As for the current refugee crisis, of course it’s all too reminiscent of the crisis of less than a century ago, in the years before World War II, just as the situation in the Balkans at the end of the 20th century was a copy of the situation at the beginning of the 20th century. And there you have it, the curse of history, which is above all the fruit of arrogance, ambition and human stupidity.

DM: In Heretics, Havana is depicted as a diverse, polyphonic city. Did writing about Daniel Kaminsky and the Jewish community allow you to explore a part of the city you hadn’t been able to before?

LP: Havana has always been a cosmopolitan city, open to the world, facing the sea: that was and in a sense continues to be its character. In my times of greatest activity as a journalist I wrote a lot about that Havana, telling the stories of Chinese immigration and the rise of Havana’s Barrio Chino, of the Catalonian presence in the city and its cultural and commercial importance, of the hordes of French prostitutes and pimps who dominated the sex trade in the early 20th century: of the good and bad sides of that cosmopolitan character.

Within that kaleidoscope, the world of Havana’s Jews, which had its heyday from the 1910s to the 1950s, had always appealed to me, but I’d never delved into it very deeply. That Jewish community, itself highly diverse, as I say in the novel—it grafted itself into Havana’s diversity, adding another layer to the city’s cosmopolitanism, its cultural and ethnic mix. That’s something we all know in Cuba, but we weren’t talking about it much, and in fact it had almost been forgotten. One of the functions of a writer, though, is to preserve memory, and for me it’s an obsession. So by tracing the life of one Jew in particular, I tried to draw a portrait of that community and a possible map of Havana in the mid-20th century, when my city was a hotbed of social and economic contradictions, of migrations and urban and cultural expansions—growth in the broadest sense of the term.

DM: Can you tell me a bit about adapting Cuatro estaciones en La Habana for TV? I’m especially curious about filming in Havana, and how you managed to give the series such an intimate, evocative atmosphere. There was a real sense of the city’s neighborhoods, which I had never seen on film before.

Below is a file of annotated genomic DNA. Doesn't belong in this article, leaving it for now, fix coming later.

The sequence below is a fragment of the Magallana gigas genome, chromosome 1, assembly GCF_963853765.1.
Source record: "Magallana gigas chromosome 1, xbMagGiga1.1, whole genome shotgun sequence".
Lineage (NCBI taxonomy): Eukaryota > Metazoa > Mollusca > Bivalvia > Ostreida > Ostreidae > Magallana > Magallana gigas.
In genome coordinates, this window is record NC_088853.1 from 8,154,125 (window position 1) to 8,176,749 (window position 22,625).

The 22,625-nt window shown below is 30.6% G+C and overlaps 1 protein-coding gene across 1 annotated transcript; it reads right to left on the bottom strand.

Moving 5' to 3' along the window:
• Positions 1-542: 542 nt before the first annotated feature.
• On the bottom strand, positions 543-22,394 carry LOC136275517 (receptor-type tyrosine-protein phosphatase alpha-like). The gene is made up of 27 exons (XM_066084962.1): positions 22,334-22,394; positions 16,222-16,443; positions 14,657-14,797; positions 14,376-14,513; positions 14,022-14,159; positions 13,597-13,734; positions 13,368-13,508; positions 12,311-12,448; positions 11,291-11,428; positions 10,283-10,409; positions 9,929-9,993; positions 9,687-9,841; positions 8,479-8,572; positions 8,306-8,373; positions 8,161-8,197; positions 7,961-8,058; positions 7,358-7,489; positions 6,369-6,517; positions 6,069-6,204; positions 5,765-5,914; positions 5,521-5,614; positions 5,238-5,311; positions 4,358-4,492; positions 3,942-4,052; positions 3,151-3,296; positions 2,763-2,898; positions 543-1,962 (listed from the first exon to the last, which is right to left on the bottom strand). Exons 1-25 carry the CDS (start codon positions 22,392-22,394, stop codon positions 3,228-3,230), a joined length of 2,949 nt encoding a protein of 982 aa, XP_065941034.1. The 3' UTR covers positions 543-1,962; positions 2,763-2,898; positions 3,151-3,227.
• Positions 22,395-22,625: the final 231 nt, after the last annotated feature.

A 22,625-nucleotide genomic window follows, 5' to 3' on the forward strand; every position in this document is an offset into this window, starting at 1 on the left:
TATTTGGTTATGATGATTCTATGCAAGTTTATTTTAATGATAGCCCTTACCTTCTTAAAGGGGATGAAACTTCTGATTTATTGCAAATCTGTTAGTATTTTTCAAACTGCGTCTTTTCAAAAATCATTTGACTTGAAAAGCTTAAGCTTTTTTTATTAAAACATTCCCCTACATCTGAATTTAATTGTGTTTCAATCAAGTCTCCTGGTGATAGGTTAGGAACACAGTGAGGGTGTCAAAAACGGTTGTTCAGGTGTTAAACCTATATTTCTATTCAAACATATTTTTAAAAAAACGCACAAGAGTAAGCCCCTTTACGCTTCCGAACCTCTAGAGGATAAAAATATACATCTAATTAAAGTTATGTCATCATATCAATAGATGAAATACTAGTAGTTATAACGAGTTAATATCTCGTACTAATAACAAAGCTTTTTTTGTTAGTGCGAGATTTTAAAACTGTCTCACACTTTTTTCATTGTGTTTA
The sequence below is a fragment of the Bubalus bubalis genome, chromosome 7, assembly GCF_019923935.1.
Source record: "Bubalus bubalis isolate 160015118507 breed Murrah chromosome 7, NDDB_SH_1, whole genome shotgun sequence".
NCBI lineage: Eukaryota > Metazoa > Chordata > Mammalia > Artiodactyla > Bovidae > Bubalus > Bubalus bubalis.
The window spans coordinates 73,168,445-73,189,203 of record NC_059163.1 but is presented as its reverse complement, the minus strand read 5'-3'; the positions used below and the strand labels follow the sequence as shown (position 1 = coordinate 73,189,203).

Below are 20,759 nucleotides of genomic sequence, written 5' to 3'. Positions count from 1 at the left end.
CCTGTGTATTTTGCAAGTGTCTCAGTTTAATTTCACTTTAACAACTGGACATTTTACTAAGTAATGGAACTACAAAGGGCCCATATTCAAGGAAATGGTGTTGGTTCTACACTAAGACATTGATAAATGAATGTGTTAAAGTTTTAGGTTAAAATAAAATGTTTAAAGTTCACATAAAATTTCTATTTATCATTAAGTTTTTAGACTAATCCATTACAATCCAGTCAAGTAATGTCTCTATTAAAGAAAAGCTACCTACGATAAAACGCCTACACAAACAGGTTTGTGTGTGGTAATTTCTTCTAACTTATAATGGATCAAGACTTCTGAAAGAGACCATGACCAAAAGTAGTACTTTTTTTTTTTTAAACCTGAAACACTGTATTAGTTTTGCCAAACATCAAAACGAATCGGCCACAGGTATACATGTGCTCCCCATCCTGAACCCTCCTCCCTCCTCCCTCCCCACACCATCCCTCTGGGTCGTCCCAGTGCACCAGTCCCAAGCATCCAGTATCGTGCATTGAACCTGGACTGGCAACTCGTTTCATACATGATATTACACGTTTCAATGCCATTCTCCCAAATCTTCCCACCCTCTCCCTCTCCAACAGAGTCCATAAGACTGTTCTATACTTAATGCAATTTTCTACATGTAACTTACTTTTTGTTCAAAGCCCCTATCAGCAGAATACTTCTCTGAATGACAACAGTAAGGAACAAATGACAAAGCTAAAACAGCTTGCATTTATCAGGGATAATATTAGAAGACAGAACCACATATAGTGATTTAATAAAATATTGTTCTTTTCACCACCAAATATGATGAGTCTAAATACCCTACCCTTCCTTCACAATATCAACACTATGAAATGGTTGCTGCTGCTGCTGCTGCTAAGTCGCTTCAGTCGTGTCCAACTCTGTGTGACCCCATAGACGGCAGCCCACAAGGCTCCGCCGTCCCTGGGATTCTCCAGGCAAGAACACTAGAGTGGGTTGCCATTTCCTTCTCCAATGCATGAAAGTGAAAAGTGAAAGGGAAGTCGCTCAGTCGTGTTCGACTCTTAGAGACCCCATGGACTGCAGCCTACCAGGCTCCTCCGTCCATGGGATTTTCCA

LP: I think the series has a high level in its genre and for its possibilities. That it was later distributed throughout Latin and North America by Netflix and reached such a large audience was an added benefit we didn’t expect… The work of adapting it, which my wife, Lucía López Coll, and I did ourselves, was as arduous, merciless and complicated a journey as is every process of bringing literature to the screen, especially if you’re trying to preserve the essence of the book in the film and not veer off course. That was what we set out to do with the material and, by extension, with the task of developing the stories in their natural context, the city of Havana. Luckily the Spanish producers were given authorization to film in Cuba (an authorization denied to the Canadian producers who want to do another version of my novels), and we gave the Spanish director, Félix Viscarret, all the guidance we could on recreating Havana on film.

From there he performed a very creative reading of the city, and the cinematographer was able to make that reading his own, such that the final result is a revelation. Havana is captured in its splendors and miseries, its barrios and boulevards, but above all in something much more intimate: its language, its personalities, its life in action. The life you see on screen is, I can assure you, very close to the real life I know and live as a Havanan.

DM: Crime fiction is often grouped by location: Scandinavia, the Mediterranean, Southeast Asia. Do you think there’s a growing tradition of Caribbean noir, something that unites the stories coming out of Cuba, Miami, Colombia?

LP: No, I don’t think we can speak yet of a Caribbean noir. I remember when we began presenting the Cuatro estaciones series, the director, Félix Viscarret, used to say we were patenting Caribbean noir, because that type of cinema made from an insider perspective—distinct from the perspective in Our Man in Havana, for example, to name a classic—practically did not exist. As far as crime or noir fiction is concerned, I know there are authors who have written and published novels in Puerto Rico, Miami and the Colombian Caribbean, and of course there are Cuban authors, but I don’t think they form a coherent and visible body, neither in artistic nor even in commercial terms. I would like it if the Caribbean did have a stronger presence in the genre, not merely from the more literary angle that I take but using all the diverse possibilities that this truly generous literary mode has to offer, a mode that allows you to do anything as long as you have the ability to do it.

Among the Cubans, who are of course the writers I know best, authors such as Lorenzo Lunar and Amir Valle have taken the harder approach, the underworld-and-corruption approach, while in Miami Uva de Aragón comes closer to the more literary manner in which I work. But it’s hardly what you would call a movement, unfortunately.

Originally published in Literary Hub.